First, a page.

FRESNO, Calif. - Federal prosecutions of immigrants soared to new levels this spring, as the Obama administration continued an aggressive enforcement strategy championed under President George W. Bush, according to a new study released Thursday.
The 4,145 cases referred to federal prosecutors in March and April were the most for any two-month stretch since Immigration and Customs Enforcement was created five years ago, the Syracuse University-based Transactional Records Access Clearinghouse found. They ranged from misdemeanor illegal entry to prosecutions of immigrants with criminal records.
The government's heavy focus on immigration investigations already is creating a heavy burden for the swamped courts along the U.S.-Mexico border, whose judges handle hundreds more cases than most of their counterparts in the rest of the country.
Federal authorities say that workload would grow if Arizona's controversial new immigration law were implemented. The new law requires police, while enforcing other laws, to check the immigration status of anyone they have a reasonable suspicion is in the country illegally. It will take effect July 29 unless blocked by a court.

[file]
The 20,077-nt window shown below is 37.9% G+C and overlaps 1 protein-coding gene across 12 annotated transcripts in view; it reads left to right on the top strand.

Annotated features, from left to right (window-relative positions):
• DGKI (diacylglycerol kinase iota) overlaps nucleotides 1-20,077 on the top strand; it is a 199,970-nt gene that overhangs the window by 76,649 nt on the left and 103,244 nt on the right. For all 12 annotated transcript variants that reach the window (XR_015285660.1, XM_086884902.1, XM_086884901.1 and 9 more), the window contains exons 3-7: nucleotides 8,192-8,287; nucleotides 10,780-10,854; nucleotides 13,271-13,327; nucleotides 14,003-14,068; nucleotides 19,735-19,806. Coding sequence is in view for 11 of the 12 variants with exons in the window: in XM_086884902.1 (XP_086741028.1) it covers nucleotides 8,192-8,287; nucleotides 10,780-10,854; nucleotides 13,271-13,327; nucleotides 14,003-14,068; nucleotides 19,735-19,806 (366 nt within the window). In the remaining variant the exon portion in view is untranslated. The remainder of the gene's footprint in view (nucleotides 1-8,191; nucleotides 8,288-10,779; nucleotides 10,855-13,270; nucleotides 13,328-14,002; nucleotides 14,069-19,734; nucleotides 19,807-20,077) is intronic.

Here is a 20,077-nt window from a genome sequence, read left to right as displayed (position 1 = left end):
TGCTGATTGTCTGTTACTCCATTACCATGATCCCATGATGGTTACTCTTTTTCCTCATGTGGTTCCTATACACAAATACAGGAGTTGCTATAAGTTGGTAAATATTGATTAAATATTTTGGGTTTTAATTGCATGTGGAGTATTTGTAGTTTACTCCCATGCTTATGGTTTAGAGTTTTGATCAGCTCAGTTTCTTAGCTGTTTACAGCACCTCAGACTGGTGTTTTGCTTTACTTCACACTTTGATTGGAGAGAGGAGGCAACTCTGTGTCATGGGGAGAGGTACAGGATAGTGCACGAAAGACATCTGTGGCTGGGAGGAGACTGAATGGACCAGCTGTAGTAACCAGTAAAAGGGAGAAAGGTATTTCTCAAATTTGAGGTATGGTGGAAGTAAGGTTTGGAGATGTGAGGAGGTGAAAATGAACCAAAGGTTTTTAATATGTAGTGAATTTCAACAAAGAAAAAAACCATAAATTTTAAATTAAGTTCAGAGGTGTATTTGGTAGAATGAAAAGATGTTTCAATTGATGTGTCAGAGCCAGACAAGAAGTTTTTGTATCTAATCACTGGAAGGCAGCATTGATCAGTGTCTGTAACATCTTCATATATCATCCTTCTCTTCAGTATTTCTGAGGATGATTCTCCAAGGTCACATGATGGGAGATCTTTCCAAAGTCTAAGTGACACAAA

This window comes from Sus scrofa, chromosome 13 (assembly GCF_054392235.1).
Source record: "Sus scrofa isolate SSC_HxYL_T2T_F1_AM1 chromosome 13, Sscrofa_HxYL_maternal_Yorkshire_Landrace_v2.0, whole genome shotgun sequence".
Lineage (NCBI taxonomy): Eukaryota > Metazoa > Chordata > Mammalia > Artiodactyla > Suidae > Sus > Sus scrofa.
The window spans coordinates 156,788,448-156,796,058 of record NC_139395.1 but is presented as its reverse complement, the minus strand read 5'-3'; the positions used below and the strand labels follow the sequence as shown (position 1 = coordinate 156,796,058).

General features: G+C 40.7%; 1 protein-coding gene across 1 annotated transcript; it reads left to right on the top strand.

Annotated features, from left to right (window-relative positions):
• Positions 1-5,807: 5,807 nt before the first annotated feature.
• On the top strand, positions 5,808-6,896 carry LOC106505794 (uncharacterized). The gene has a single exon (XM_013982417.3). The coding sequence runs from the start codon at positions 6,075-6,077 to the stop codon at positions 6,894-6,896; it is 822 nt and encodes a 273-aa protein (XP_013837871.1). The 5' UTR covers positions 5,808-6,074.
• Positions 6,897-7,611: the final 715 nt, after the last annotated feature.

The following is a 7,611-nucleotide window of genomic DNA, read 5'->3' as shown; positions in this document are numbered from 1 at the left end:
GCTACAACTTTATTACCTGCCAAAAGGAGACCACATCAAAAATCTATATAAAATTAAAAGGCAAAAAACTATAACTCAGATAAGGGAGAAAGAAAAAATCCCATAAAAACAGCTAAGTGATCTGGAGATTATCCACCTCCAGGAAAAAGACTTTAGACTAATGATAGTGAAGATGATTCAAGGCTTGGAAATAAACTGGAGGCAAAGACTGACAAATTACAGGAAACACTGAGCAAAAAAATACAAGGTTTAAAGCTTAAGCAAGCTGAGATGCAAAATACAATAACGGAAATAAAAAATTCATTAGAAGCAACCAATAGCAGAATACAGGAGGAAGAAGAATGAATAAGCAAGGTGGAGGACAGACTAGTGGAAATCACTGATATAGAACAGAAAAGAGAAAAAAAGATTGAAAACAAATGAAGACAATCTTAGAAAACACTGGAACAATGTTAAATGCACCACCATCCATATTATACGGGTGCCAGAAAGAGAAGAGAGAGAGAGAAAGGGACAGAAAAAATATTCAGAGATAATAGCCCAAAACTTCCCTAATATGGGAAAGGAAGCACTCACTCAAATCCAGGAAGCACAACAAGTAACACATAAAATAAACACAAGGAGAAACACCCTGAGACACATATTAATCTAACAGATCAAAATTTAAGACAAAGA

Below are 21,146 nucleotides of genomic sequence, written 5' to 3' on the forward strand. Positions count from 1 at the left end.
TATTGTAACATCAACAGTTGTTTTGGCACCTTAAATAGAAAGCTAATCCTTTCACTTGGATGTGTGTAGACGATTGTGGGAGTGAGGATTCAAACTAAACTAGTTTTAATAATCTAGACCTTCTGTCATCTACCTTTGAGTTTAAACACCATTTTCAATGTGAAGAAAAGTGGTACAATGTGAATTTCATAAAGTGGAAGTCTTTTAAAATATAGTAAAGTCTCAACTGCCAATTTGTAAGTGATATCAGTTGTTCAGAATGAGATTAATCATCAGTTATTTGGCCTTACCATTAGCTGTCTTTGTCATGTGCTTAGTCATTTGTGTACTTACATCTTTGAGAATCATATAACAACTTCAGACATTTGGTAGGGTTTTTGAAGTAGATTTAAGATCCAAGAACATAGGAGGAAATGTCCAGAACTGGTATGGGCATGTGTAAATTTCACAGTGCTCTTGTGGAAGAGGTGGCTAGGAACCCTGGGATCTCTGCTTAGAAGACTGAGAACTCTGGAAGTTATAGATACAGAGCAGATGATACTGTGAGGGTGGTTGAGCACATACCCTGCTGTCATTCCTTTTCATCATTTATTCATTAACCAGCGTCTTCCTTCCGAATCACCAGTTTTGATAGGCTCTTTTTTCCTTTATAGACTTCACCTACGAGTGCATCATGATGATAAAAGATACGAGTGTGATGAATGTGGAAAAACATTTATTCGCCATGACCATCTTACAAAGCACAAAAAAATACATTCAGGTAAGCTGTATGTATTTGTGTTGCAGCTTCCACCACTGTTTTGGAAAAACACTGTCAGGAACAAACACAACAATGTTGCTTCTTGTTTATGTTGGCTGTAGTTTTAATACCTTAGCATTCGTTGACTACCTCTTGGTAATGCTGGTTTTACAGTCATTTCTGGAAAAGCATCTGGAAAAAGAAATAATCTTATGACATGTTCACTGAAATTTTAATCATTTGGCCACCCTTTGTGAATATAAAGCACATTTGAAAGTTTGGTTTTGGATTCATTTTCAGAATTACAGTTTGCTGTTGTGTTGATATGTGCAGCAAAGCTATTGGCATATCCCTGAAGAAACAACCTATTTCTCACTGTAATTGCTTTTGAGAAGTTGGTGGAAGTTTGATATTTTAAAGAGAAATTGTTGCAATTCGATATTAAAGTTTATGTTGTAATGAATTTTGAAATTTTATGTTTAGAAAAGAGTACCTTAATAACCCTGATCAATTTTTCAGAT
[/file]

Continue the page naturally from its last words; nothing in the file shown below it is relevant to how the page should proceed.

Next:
"People already are working 10- or 12-hour days and on weekends to just meet the caseload," said Matt Dykman, a U.S. District Court clerk for the district of New Mexico in Albuquerque, where the percentage of cases referred by customs and the Border Patrol increased 54 percent from February to April this year.
The Department of Homeland Security, which oversees both agencies, did not immediately respond to a request for comment on the Syracuse findings.
Some of the increase may be due to seasonal upticks in the flow of migrants, who often tend to cross the border in time for the summer harvest or other temporary work, Dykman said.
The nonprofit academic research group obtained the latest figures from the Department of Justice under the Freedom of Information Act. That agency also declined to comment on the findings.
U.S. attorneys along the Southwest border, from Texas to Calfornia, handle the bulk of cases referred by the Border Patrol.
Department of Homeland Security figures show that the number of illegal immigrants in the country has fallen in recent years.
As of January 2009, an estimated 10.8 million people were in the country illegally, 1 million fewer than the 2007 peak, the department said.
"People already are working 10- or 12-hour days and on weekends to just meet the caseload."
U.S. District Court clerk for the district of New Mexico in Albuquerque